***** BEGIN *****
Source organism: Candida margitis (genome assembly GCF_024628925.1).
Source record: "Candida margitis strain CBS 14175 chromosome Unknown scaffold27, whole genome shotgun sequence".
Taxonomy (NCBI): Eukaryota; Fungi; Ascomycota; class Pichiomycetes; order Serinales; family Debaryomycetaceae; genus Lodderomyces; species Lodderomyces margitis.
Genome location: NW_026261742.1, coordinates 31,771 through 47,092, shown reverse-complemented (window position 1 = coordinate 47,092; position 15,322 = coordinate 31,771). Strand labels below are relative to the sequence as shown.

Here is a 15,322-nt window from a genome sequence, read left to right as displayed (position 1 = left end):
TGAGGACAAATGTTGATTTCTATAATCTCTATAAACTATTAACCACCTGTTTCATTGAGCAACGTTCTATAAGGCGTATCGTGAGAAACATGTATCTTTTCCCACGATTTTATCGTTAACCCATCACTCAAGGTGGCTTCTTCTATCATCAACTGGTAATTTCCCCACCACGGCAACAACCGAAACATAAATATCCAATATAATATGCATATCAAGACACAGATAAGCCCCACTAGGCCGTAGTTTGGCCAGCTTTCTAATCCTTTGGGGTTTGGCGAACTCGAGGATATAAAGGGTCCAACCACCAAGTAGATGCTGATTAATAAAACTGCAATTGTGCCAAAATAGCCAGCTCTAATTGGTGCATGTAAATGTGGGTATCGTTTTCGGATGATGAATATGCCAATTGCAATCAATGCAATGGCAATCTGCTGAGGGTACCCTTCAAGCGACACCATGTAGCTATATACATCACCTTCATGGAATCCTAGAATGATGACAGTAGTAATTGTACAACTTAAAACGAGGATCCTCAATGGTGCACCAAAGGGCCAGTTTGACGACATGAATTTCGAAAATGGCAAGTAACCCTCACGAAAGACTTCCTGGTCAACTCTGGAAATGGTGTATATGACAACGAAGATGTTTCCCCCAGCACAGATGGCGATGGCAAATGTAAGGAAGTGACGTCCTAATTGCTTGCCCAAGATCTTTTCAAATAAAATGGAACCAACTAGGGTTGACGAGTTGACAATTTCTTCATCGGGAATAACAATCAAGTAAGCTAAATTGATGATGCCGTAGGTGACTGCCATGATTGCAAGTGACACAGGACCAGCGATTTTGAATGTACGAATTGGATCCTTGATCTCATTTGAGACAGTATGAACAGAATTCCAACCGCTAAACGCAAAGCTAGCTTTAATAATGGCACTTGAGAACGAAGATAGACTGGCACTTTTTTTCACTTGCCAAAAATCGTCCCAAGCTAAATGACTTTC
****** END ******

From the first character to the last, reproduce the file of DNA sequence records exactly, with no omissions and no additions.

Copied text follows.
Source organism: Candida margitis (genome assembly GCF_024628925.1).
Source record: "Candida margitis strain CBS 14175 chromosome Unknown scaffold27, whole genome shotgun sequence".
Taxonomy (NCBI): Eukaryota; Fungi; Ascomycota; class Pichiomycetes; order Serinales; family Debaryomycetaceae; genus Lodderomyces; species Lodderomyces margitis.
Genome location: NW_026261742.1, coordinates 31,771 through 47,092, shown reverse-complemented (window position 1 = coordinate 47,092; position 15,322 = coordinate 31,771). Strand labels below are relative to the sequence as shown.

Here is a 15,322-nt window from a genome sequence, read left to right as displayed (position 1 = left end):
TGAGGACAAATGTTGATTTCTATAATCTCTATAAACTATTAACCACCTGTTTCATTGAGCAACGTTCTATAAGGCGTATCGTGAGAAACATGTATCTTTTCCCACGATTTTATCGTTAACCCATCACTCAAGGTGGCTTCTTCTATCATCAACTGGTAATTTCCCCACCACGGCAACAACCGAAACATAAATATCCAATATAATATGCATATCAAGACACAGATAAGCCCCACTAGGCCGTAGTTTGGCCAGCTTTCTAATCCTTTGGGGTTTGGCGAACTCGAGGATATAAAGGGTCCAACCACCAAGTAGATGCTGATTAATAAAACTGCAATTGTGCCAAAATAGCCAGCTCTAATTGGTGCATGTAAATGTGGGTATCGTTTTCGGATGATGAATATGCCAATTGCAATCAATGCAATGGCAATCTGCTGAGGGTACCCTTCAAGCGACACCATGTAGCTATATACATCACCTTCATGGAATCCTAGAATGATGACAGTAGTAATTGTACAACTTAAAACGAGGATCCTCAATGGTGCACCAAAGGGCCAGTTTGACGACATGAATTTCGAAAATGGCAAGTAACCCTCACGAAAGACTTCCTGGTCAACTCTGGAAATGGTGTATATGACAACGAAGATGTTTCCCCCAGCACAGATGGCGATGGCAAATGTAAGGAAGTGACGTCCTAATTGCTTGCCCAAGATCTTTTCAAATAAAATGGAACCAACTAGGGTTGACGAGTTGACAATTTCTTCATCGGGAATAACAATCAAGTAAGCTAAATTGATGATGCCGTAGGTGACTGCCATGATTGCAAGTGACACAGGACCAGCGATTTTGAATGTACGAATTGGATCCTTGATCTCATTTGAGACAGTATGAACAGAATTCCAACCGCTAAACGCAAAGCTAGCTTTAATAATGGCACTTGAGAACGAAGATAGACTGGCACTTTTTTTCACTTGCCAAAAATCGTCCCAAGCTAAATGACTTTC